The equilibrium moisture content of the heat-resistant synthetic fiber sheet of the present invention is measured by a method described below in compliance with JIS L 1013. That is, a sample heat-resistant synthetic fiber sheet is dried in an atmosphere at a temperature of 120° C. until the absolute water content becomes 0. The sample heat-resistant synthetic fiber sheet is measured for its mass in this absolutely dry state. Next, the sheet is left to stand in an atmosphere of a relative humidity of 65% RH for 72 hours to place the moisture-absorbing amount in an equilibrium state. Then, the moisture-absorbed heat-resistant synthetic fiber sheet is measured for its mass, the ratio (%) of the weight thereof to the above absolutely dry mass is calculated and is regarded to be an equilibrium moisture content of the sample sheet.

The heat-resistant synthetic fiber sheet of the invention contains heat-resistant organic synthetic polymer staple fibers and in which at least some staple fibers have flat end faces at both ends that are inclined at an angle of 10 degrees or more, preferably, 15 degrees or more and, further preferably, 20 degrees or more relative to a plane crossing the fiber axis of the fibers at right angles. In the step of forming the sheet (step of sheet making), therefore, the staple fibers are easily disaggregated, homogeneously dispersed, and are, then, homogeneously and firmly bonded together via fibrids and/or a resin binder having binding property. Therefore, despite of its relatively low bulk density, the heat-resistant synthetic fiber sheet of the invention possesses a large tensile strength and a large interlayer peeling strength while exhibiting a small dimensional change, in the sheet, in the direction of thickness and in the transverse direction, that is caused by changes in the temperature and humidity. Further, the heat-resistant synthetic fiber sheet of the invention is favorably impregnated with the blended varnish, permits the staple fibers to locally move little in the step of press-laminate formation and, hence, makes it possible to form a uniform laminated material.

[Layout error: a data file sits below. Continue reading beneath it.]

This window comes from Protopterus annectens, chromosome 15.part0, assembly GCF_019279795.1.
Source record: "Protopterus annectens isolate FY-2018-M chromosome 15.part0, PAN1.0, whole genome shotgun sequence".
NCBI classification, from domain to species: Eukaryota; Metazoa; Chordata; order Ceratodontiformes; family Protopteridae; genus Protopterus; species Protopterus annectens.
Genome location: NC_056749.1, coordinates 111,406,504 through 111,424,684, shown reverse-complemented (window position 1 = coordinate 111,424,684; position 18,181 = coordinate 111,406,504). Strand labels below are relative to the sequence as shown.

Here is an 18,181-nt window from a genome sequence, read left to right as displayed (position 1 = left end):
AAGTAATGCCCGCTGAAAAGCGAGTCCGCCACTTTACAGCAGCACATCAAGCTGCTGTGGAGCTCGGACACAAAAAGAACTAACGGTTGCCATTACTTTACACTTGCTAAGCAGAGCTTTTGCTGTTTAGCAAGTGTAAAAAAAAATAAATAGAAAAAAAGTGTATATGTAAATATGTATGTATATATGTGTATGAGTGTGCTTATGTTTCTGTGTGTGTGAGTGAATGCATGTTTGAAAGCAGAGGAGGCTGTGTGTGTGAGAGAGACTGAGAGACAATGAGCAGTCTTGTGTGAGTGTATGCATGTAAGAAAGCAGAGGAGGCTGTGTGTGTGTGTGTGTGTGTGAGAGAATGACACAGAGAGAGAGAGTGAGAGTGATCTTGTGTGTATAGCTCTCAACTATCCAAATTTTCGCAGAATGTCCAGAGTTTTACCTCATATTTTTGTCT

EXAMPLES

The invention will now be concretely described by way of Examples to which, however, the invention is in no way limited.

Test pieces used in Examples were prepared by the methods described below and were evaluated by the evaluation methods described below.

(1) Preparation of Test Pieces.